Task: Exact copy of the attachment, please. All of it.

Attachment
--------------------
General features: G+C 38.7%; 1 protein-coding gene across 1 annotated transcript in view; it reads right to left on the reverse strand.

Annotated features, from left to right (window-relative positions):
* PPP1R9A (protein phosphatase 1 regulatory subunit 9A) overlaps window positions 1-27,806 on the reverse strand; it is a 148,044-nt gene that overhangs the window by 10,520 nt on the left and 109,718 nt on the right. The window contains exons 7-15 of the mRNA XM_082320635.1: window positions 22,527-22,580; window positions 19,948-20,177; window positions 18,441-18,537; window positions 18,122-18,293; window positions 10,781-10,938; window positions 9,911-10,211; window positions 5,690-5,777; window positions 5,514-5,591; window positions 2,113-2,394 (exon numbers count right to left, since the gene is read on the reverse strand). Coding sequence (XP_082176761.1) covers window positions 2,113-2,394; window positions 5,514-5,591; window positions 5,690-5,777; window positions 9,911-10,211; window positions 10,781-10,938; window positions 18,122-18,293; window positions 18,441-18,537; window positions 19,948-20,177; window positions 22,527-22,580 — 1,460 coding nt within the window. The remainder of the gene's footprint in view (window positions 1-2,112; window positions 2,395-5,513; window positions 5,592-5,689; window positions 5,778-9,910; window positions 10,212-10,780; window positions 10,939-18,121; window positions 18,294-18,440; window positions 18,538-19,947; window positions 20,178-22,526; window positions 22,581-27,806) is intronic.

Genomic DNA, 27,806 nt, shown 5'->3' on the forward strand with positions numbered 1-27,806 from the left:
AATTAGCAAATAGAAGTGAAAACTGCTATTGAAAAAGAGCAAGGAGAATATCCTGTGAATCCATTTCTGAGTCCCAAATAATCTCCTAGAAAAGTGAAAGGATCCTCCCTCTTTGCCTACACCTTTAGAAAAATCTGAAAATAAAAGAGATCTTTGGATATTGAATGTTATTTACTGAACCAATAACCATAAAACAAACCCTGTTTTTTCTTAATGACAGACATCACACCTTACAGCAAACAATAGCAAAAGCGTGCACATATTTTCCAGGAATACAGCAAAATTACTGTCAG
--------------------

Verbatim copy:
General features: G+C 38.7%; 1 protein-coding gene across 1 annotated transcript in view; it reads right to left on the reverse strand.

Annotated features, from left to right (window-relative positions):
* PPP1R9A (protein phosphatase 1 regulatory subunit 9A) overlaps window positions 1-27,806 on the reverse strand; it is a 148,044-nt gene that overhangs the window by 10,520 nt on the left and 109,718 nt on the right. The window contains exons 7-15 of the mRNA XM_082320635.1: window positions 22,527-22,580; window positions 19,948-20,177; window positions 18,441-18,537; window positions 18,122-18,293; window positions 10,781-10,938; window positions 9,911-10,211; window positions 5,690-5,777; window positions 5,514-5,591; window positions 2,113-2,394 (exon numbers count right to left, since the gene is read on the reverse strand). Coding sequence (XP_082176761.1) covers window positions 2,113-2,394; window positions 5,514-5,591; window positions 5,690-5,777; window positions 9,911-10,211; window positions 10,781-10,938; window positions 18,122-18,293; window positions 18,441-18,537; window positions 19,948-20,177; window positions 22,527-22,580 — 1,460 coding nt within the window. The remainder of the gene's footprint in view (window positions 1-2,112; window positions 2,395-5,513; window positions 5,592-5,689; window positions 5,778-9,910; window positions 10,212-10,780; window positions 10,939-18,121; window positions 18,294-18,440; window positions 18,538-19,947; window positions 20,178-22,526; window positions 22,581-27,806) is intronic.

Genomic DNA, 27,806 nt, shown 5'->3' on the forward strand with positions numbered 1-27,806 from the left:
AATTAGCAAATAGAAGTGAAAACTGCTATTGAAAAAGAGCAAGGAGAATATCCTGTGAATCCATTTCTGAGTCCCAAATAATCTCCTAGAAAAGTGAAAGGATCCTCCCTCTTTGCCTACACCTTTAGAAAAATCTGAAAATAAAAGAGATCTTTGGATATTGAATGTTATTTACTGAACCAATAACCATAAAACAAACCCTGTTTTTTCTTAATGACAGACATCACACCTTACAGCAAACAATAGCAAAAGCGTGCACATATTTTCCAGGAATACAGCAAAATTACTGTCAG